24. 24.      . e online search results within the Dash are turned on by default during installation. If you do not want external search results, go to System Settings ‣ Privacy ‣ Sear Results and set the “Include online search results” switch to the Off position. As an added layer of privacy, you can also prevent any search activity from being recorded. Workspaces Workspaces are also known as virtual desktops. ese separate views of your desktop allow you to group applications together, and by doing so, help to reduce cluer and improve desktop navigation. For example, you can open all of your media applications in one workspace, your office suite in another, and your web browser in a third workspace. Ubuntu has four workspaces by default. e workspaces feature is not activated by default in Ubuntu. To activate workspaces, click on Session Indicator ‣ System Settings… ‣ Appearance then click on the Behavior tab and click on the Enable workspaces box. When this box is checked, you’ll notice another icon is added to the boom of the Launcher that looks like a window pane. is is the workspaces switcher. Switching between workspaces If you’ve activated the workspace switcher as described above, you can switch between workspaces by clicking on the workspace switcher icon located on the Launcher. is utility allows you to toggle through the workspaces (whether they contain open applications or not) and choose the one you want to use. Managing windows Figure 2.7: The workspace switcher on the Launcher. When opening a program in Ubuntu (such as a web browser or a text editor —see Chapter : Working with Ubuntu for more information on using applications)—a window will appear on your desktop. e windows seen in Ubuntu are very similar to those in Microso Windows or Mac  . Simply stated, a window is the box that appears on your screen when you start a program. In Ubuntu, the top part of a window (the title bar) will have the name of the application to the le (most oen, the title will be the same as the application’s name). A window will also have three buons in the top-le corner. From le to right, these buons represent close window, minimize window, and maximize window. Other window management options are available by right-clicking anywhere on the title bar. Closing, maximizing, restoring, and minimizing windows To close a window, click on the close buon ( ) in the upper-le corner of the window—the first buon on the le-hand side. e buon immediately to the right of the close buon is the minimize buon ( ) which removes the window from the visible screen and places it in the Launcher. is buon doesn’t close the application; it just hides the application from view. When an application is minimized to the Launcher, the le-side of the icon in the Launcher will display a triangle showing you the application is still running. Clicking the icon of the minimized application will Figure 2.8: This is the top bar of a window, named title bar. The close, minimize, and maximize buttons are in the top-left corner of the window.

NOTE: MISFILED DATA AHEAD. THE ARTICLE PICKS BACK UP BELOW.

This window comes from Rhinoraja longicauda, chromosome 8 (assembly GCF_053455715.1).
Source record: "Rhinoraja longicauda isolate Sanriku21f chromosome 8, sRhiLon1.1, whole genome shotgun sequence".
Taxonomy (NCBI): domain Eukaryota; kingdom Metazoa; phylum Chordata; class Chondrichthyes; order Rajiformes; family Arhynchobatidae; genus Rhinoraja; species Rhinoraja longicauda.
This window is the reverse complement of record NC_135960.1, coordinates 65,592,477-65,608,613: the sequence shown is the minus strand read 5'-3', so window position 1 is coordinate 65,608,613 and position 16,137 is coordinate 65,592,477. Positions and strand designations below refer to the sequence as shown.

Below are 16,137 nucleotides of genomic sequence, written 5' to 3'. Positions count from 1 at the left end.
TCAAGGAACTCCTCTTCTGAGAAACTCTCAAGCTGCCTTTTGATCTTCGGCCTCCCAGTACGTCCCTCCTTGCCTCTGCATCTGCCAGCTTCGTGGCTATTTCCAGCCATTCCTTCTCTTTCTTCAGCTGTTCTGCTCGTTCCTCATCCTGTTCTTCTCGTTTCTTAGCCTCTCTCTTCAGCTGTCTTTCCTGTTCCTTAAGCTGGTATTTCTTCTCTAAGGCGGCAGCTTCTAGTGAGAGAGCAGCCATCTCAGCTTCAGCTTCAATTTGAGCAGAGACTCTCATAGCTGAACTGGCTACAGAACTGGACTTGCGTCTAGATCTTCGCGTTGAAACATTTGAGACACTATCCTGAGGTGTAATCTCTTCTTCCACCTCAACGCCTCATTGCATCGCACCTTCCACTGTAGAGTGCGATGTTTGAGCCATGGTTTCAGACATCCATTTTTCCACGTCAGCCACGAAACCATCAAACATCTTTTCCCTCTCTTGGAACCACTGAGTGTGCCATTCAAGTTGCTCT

25. 25.     restore the window to its original position. Finally, the right-most buon is the maximize buon ( ) which causes the application to completely fill the unused displayable space on the desktop. Clicking the maximize buon again will return the window to its original size. If a window is maximized, its top-le buons and menu are automatically hidden from view. To make them appear, just move your mouse to the menu bar. Moving and resizing windows To move a window around the workspace, place the mouse pointer over the window’s title bar, then click and drag the window while continuing to hold down the le mouse buon. You can also move a window by holding the Alt key and then clicking and holding the le mouse buon while pointing at the title bar of the window and dragging the window to a new location. To resize a window, place the pointer on an edge or corner of the window so that the pointer turns into a larger, two-sided arrow (known as the resize icon). You can then click and drag to resize the window. Switching between open windows In Ubuntu, there are many ways to switch between open windows. . If the window is visible on your screen, click any portion of it to raise it above all other windows. . Use Alt+Tab to select the window you wish to work with. Hold down the Alt key, and keep pressing Tab until the window you’re looking for appears highlighted in the popup window. en, release the Alt key, and the application highlighted in the popup will move to the foreground of your desktop. . Click on the corresponding icon on the Launcher by moving your mouse to the le side of the screen and right-clicking on the application’s icon. If the application has multiple windows open, double-click on the icon in order to select the desired window. . Press Ctrl+Super+D to hide all windows and display the desktop; the same works to restore all windows. Moving a window to different workspace To move a window to a different workspace, verify that the window isn’t maximized. If it is maximized, click on the right-most buon on the le side of the title bar to restore it to its original size. en right-click on the window’s title bar and select: ‣ ‣ ‣ ‣ Move to Workspace Le, to move the window to the le workspace Move to Workspace Right, to move the window to the right workspace Move to Workspace Down, to move the window to the boom workspace Move to Another Workspace, and then choose the workspace to where you wish to move the window. Note that the options available when moving windows to different workspaces depends on which workspace contains the window you are moving. If the window exists in the lower-right workspace, you will not see a Move to Workspace Down because there is no workspace available below the lower-right quadrant of a four quadrant workspace.